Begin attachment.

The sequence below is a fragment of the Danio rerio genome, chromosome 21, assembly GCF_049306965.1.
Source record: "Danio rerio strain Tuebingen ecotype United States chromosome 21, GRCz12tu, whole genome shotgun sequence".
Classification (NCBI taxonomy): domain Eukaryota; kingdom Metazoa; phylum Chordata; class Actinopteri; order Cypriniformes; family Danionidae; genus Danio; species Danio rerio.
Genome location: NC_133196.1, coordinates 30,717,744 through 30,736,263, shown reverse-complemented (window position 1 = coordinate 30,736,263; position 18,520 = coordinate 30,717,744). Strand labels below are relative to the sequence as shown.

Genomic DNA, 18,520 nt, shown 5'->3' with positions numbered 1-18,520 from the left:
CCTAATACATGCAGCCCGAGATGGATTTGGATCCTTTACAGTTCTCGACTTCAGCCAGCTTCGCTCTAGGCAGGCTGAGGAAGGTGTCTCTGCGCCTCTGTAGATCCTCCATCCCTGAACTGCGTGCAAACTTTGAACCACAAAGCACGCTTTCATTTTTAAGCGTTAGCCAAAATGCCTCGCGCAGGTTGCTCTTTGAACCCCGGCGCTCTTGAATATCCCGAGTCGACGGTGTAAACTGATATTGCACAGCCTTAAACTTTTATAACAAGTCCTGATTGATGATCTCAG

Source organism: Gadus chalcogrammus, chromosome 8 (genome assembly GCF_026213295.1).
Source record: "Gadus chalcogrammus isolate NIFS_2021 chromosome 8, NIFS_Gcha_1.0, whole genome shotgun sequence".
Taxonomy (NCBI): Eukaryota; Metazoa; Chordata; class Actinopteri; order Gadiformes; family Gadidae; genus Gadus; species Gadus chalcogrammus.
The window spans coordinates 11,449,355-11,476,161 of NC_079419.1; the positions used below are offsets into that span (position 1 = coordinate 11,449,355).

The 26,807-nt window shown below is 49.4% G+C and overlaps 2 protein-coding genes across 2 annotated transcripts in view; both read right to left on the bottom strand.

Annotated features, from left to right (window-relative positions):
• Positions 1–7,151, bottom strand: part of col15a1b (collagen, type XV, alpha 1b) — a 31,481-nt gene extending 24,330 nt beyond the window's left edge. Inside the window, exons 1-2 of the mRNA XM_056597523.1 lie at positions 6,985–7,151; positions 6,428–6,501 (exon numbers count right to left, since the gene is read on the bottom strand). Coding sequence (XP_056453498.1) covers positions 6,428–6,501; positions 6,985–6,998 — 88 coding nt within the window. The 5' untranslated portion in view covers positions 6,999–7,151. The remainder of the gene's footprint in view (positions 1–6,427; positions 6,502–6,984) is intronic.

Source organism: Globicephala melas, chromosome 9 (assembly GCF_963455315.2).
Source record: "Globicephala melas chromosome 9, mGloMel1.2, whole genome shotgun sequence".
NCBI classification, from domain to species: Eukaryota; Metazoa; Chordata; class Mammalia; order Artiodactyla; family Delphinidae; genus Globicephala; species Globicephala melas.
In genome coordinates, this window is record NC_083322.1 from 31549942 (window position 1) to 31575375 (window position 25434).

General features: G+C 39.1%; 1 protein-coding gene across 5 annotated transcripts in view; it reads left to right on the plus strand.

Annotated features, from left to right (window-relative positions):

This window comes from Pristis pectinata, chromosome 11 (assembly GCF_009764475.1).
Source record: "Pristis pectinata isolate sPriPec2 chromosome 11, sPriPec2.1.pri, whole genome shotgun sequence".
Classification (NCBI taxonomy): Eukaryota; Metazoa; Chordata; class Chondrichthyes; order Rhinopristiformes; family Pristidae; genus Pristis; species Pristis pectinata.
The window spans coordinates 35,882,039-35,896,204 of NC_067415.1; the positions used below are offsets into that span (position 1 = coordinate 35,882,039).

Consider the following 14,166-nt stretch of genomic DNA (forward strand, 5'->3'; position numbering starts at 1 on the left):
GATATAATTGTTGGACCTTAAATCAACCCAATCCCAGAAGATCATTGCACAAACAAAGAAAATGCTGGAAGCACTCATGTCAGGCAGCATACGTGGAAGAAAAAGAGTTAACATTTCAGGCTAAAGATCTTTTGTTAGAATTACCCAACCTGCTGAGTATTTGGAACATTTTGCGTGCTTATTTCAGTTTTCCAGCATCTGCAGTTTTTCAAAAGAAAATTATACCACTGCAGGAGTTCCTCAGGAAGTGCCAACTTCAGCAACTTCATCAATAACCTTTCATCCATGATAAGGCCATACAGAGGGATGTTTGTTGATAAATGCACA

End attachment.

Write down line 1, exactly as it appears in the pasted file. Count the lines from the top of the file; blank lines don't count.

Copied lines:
The sequence below is a fragment of the Danio rerio genome, chromosome 21, assembly GCF_049306965.1.